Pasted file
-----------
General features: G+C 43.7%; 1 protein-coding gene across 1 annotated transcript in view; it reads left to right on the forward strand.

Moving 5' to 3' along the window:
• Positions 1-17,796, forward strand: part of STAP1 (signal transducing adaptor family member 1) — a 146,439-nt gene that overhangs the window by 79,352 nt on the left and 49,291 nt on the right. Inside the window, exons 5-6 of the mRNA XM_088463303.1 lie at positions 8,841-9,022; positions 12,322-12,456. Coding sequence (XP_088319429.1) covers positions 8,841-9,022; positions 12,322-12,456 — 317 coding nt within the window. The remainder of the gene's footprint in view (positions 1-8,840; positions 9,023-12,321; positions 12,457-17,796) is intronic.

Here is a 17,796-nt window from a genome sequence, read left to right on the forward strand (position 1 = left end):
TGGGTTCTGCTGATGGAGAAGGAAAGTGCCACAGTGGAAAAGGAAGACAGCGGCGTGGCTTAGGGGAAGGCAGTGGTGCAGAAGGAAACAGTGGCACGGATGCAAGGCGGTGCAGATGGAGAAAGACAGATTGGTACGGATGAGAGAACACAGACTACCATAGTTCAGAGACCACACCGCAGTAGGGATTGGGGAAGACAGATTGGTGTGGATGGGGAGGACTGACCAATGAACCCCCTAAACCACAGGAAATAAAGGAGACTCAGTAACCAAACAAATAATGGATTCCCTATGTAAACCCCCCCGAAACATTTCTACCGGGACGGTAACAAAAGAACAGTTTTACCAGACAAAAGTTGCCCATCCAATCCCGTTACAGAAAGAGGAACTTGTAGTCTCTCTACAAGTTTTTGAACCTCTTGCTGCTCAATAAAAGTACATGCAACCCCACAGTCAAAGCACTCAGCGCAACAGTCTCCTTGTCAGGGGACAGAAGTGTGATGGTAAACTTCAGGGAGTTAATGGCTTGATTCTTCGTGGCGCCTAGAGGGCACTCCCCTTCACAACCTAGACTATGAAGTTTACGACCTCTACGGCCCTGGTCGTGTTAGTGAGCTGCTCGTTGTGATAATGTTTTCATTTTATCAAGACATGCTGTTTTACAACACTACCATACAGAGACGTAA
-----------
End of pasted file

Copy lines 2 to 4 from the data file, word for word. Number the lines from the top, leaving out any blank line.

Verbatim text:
Moving 5' to 3' along the window:
• Positions 1-17,796, forward strand: part of STAP1 (signal transducing adaptor family member 1) — a 146,439-nt gene that overhangs the window by 79,352 nt on the left and 49,291 nt on the right. Inside the window, exons 5-6 of the mRNA XM_088463303.1 lie at positions 8,841-9,022; positions 12,322-12,456. Coding sequence (XP_088319429.1) covers positions 8,841-9,022; positions 12,322-12,456 — 317 coding nt within the window. The remainder of the gene's footprint in view (positions 1-8,840; positions 9,023-12,321; positions 12,457-17,796) is intronic.

Here is a 17,796-nt window from a genome sequence, read left to right on the forward strand (position 1 = left end):